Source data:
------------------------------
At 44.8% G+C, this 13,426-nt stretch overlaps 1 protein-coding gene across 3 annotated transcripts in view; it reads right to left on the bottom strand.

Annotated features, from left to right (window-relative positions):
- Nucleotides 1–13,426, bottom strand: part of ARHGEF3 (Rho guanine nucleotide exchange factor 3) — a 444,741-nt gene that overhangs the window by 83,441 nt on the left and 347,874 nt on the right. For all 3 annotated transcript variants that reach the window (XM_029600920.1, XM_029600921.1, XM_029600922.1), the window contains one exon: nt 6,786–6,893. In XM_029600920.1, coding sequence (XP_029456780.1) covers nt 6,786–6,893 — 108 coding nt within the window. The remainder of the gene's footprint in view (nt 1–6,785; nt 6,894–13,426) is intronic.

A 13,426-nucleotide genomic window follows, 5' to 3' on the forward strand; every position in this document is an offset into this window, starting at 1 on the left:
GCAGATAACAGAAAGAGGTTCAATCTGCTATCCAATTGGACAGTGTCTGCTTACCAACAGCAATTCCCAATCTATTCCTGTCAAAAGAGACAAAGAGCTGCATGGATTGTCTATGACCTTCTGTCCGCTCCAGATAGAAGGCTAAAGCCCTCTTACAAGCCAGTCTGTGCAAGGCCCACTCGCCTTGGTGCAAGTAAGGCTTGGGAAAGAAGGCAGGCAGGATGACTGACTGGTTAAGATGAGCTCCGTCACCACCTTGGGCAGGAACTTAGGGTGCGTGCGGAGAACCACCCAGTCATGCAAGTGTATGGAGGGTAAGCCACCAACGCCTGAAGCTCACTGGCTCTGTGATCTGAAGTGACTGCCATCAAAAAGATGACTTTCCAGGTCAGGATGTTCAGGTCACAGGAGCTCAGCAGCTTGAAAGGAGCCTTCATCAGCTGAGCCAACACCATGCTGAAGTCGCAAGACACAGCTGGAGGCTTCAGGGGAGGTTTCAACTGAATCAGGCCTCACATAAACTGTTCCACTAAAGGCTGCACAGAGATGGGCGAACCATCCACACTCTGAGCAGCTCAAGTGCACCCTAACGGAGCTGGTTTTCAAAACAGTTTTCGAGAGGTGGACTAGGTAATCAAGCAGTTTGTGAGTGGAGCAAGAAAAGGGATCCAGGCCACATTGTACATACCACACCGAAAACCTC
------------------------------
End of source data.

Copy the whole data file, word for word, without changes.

At 44.8% G+C, this 13,426-nt stretch overlaps 1 protein-coding gene across 3 annotated transcripts in view; it reads right to left on the bottom strand.

Annotated features, from left to right (window-relative positions):
- Nucleotides 1–13,426, bottom strand: part of ARHGEF3 (Rho guanine nucleotide exchange factor 3) — a 444,741-nt gene that overhangs the window by 83,441 nt on the left and 347,874 nt on the right. For all 3 annotated transcript variants that reach the window (XM_029600920.1, XM_029600921.1, XM_029600922.1), the window contains one exon: nt 6,786–6,893. In XM_029600920.1, coding sequence (XP_029456780.1) covers nt 6,786–6,893 — 108 coding nt within the window. The remainder of the gene's footprint in view (nt 1–6,785; nt 6,894–13,426) is intronic.

A 13,426-nucleotide genomic window follows, 5' to 3' on the forward strand; every position in this document is an offset into this window, starting at 1 on the left:
GCAGATAACAGAAAGAGGTTCAATCTGCTATCCAATTGGACAGTGTCTGCTTACCAACAGCAATTCCCAATCTATTCCTGTCAAAAGAGACAAAGAGCTGCATGGATTGTCTATGACCTTCTGTCCGCTCCAGATAGAAGGCTAAAGCCCTCTTACAAGCCAGTCTGTGCAAGGCCCACTCGCCTTGGTGCAAGTAAGGCTTGGGAAAGAAGGCAGGCAGGATGACTGACTGGTTAAGATGAGCTCCGTCACCACCTTGGGCAGGAACTTAGGGTGCGTGCGGAGAACCACCCAGTCATGCAAGTGTATGGAGGGTAAGCCACCAACGCCTGAAGCTCACTGGCTCTGTGATCTGAAGTGACTGCCATCAAAAAGATGACTTTCCAGGTCAGGATGTTCAGGTCACAGGAGCTCAGCAGCTTGAAAGGAGCCTTCATCAGCTGAGCCAACACCATGCTGAAGTCGCAAGACACAGCTGGAGGCTTCAGGGGAGGTTTCAACTGAATCAGGCCTCACATAAACTGTTCCACTAAAGGCTGCACAGAGATGGGCGAACCATCCACACTCTGAGCAGCTCAAGTGCACCCTAACGGAGCTGGTTTTCAAAACAGTTTTCGAGAGGTGGACTAGGTAATCAAGCAGTTTGTGAGTGGAGCAAGAAAAGGGATCCAGGCCACATTGTACATACCACACCGAAAACCTC